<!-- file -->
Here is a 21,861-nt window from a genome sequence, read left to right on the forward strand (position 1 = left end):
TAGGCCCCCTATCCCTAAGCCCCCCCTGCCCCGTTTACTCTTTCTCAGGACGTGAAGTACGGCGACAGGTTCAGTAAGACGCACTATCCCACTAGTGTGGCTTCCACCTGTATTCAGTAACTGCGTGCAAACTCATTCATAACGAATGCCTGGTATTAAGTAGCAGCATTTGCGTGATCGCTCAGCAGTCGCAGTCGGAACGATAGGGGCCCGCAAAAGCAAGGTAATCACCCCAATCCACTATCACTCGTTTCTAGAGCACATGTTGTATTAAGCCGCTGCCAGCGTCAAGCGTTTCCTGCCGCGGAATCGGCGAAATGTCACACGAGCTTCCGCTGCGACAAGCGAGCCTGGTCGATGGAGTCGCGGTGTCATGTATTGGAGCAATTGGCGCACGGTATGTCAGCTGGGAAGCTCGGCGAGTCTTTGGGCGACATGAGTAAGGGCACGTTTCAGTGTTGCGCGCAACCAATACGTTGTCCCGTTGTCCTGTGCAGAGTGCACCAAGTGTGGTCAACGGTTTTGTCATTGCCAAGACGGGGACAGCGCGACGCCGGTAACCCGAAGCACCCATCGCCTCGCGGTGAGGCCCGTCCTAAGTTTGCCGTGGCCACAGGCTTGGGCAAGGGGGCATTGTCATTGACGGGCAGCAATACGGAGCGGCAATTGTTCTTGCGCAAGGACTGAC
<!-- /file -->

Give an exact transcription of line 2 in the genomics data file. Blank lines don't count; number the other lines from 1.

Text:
TAGGCCCCCTATCCCTAAGCCCCCCCTGCCCCGTTTACTCTTTCTCAGGACGTGAAGTACGGCGACAGGTTCAGTAAGACGCACTATCCCACTAGTGTGGCTTCCACCTGTATTCAGTAACTGCGTGCAAACTCATTCATAACGAATGCCTGGTATTAAGTAGCAGCATTTGCGTGATCGCTCAGCAGTCGCAGTCGGAACGATAGGGGCCCGCAAAAGCAAGGTAATCACCCCAATCCACTATCACTCGTTTCTAGAGCACATGTTGTATTAAGCCGCTGCCAGCGTCAAGCGTTTCCTGCCGCGGAATCGGCGAAATGTCACACGAGCTTCCGCTGCGACAAGCGAGCCTGGTCGATGGAGTCGCGGTGTCATGTATTGGAGCAATTGGCGCACGGTATGTCAGCTGGGAAGCTCGGCGAGTCTTTGGGCGACATGAGTAAGGGCACGTTTCAGTGTTGCGCGCAACCAATACGTTGTCCCGTTGTCCTGTGCAGAGTGCACCAAGTGTGGTCAACGGTTTTGTCATTGCCAAGACGGGGACAGCGCGACGCCGGTAACCCGAAGCACCCATCGCCTCGCGGTGAGGCCCGTCCTAAGTTTGCCGTGGCCACAGGCTTGGGCAAGGGGGCATTGTCATTGACGGGCAGCAATACGGAGCGGCAATTGTTCTTGCGCAAGGACTGAC